I am popping my head around the door of Stage 4… but I think it will be a while before I am comfortably settled there.
Stage 5: The ‘Independence’ / Acceptance Stage
In the framework that I’ve used for this post on culture shock, the final stage is referred to as the ‘Independence’ stage, but I think that ‘Acceptance’ is more apt. This is the stage where differences and similarities between your own culture and the new culture become important and valued, and most situations will be enjoyable. Whilst I can say that I do feel independent now in Bogota, in the sense that I no longer feel disorientated, many things still feel very alien to me and whilst most situations are tolerable, and some enjoyable, I don’t think I can yet say that I’ve accepted all aspects of the Colombian culture. I think that to really feel settled in a country, you have to reach a level of acceptance of the things that you love and hate about the culture and the people, and personally I don’t think I will ever understand or accept the general lack of good manners, politeness and compassion towards fellow citizens; the audacity of pushing in front of someone in a queue, or deliberately short-changing someone; the tuts and mockery towards women in early pregnancy who dare to sit in the priority seats on the Transmilenio buses; the hypocrisy and double standards regarding women’s rights; the tendency towards opportunistic behaviour (i.e. to ‘screw over thy neighbour’). People complain about many things in Bogota, but I genuinely believe that if corruption and discourtesy were removed from the equation, and were replaced with organisation and consideration for others, Bogota would be a much nicer place to live. Having said this, I remain grateful for the fact that, as a foreigner and an immigrant, I have never once been made to feel that I wasn’t welcome in Colombia, which is a refreshing change from the current fiasco that is UK politics.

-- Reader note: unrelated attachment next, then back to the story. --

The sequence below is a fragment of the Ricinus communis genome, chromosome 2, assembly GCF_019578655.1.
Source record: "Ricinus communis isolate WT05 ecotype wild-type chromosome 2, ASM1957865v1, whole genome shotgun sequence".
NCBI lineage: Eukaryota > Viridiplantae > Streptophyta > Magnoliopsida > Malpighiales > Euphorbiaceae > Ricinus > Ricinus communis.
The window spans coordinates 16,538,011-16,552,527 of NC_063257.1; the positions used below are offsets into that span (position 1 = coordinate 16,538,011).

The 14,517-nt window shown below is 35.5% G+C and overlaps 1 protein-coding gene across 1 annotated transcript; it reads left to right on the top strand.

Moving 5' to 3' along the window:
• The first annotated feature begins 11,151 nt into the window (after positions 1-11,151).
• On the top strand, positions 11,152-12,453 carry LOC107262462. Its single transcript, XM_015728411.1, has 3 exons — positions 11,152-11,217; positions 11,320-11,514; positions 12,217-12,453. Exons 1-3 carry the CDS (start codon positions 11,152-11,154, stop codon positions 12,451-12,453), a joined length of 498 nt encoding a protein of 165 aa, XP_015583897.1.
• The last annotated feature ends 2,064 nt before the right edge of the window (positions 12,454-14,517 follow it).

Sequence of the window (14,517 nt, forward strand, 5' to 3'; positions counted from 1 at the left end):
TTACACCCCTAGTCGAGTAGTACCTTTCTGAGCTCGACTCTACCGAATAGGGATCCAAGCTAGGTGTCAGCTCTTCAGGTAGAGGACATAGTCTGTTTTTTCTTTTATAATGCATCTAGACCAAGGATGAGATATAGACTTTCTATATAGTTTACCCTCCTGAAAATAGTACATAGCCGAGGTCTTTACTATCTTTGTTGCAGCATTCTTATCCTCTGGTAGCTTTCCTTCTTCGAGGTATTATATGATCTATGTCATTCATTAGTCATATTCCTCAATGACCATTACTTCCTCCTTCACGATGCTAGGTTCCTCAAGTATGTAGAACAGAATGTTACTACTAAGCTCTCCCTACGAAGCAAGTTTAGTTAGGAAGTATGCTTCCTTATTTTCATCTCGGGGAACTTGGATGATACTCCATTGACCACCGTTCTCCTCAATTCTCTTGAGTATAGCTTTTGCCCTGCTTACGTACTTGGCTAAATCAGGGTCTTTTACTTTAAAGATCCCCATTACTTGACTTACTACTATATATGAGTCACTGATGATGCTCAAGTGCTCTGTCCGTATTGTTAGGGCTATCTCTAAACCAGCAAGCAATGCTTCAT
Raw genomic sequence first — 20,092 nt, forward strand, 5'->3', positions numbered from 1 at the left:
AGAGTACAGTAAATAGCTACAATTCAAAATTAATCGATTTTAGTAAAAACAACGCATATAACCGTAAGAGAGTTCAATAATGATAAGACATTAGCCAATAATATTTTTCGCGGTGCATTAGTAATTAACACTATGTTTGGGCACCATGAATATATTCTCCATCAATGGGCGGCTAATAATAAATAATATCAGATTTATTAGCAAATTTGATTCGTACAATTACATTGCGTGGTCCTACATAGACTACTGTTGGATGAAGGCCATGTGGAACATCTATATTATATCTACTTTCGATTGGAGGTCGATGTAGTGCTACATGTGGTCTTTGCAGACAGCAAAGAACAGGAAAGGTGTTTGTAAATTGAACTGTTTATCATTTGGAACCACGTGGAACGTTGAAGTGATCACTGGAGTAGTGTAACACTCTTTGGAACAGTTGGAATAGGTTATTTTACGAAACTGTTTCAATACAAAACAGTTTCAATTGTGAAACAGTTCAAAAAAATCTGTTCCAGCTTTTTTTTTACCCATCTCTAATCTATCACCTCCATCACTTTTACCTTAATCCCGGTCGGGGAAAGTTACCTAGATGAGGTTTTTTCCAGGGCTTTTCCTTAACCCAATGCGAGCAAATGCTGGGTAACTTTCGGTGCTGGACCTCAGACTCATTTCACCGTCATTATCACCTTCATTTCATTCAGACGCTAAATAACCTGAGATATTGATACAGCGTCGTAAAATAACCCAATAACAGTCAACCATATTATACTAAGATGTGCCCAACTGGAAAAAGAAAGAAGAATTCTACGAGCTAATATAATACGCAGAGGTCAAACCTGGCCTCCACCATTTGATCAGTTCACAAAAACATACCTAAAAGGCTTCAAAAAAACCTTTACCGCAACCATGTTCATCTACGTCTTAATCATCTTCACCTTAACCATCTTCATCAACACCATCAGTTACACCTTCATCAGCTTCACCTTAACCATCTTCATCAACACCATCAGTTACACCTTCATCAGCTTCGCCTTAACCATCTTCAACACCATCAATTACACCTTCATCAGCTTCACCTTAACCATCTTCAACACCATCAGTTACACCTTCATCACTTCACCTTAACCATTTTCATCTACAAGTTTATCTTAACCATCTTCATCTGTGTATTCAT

It’s taken me a year to go through Stages 1 to 3 of culture shock, and to linger at the boundary of Stage 4. Will I ever reach Stage 5? Come back to me in a year…
Framework taken from Orientated for Success, edited by M Barker, Australian International Development Assistance Bureau, 1990.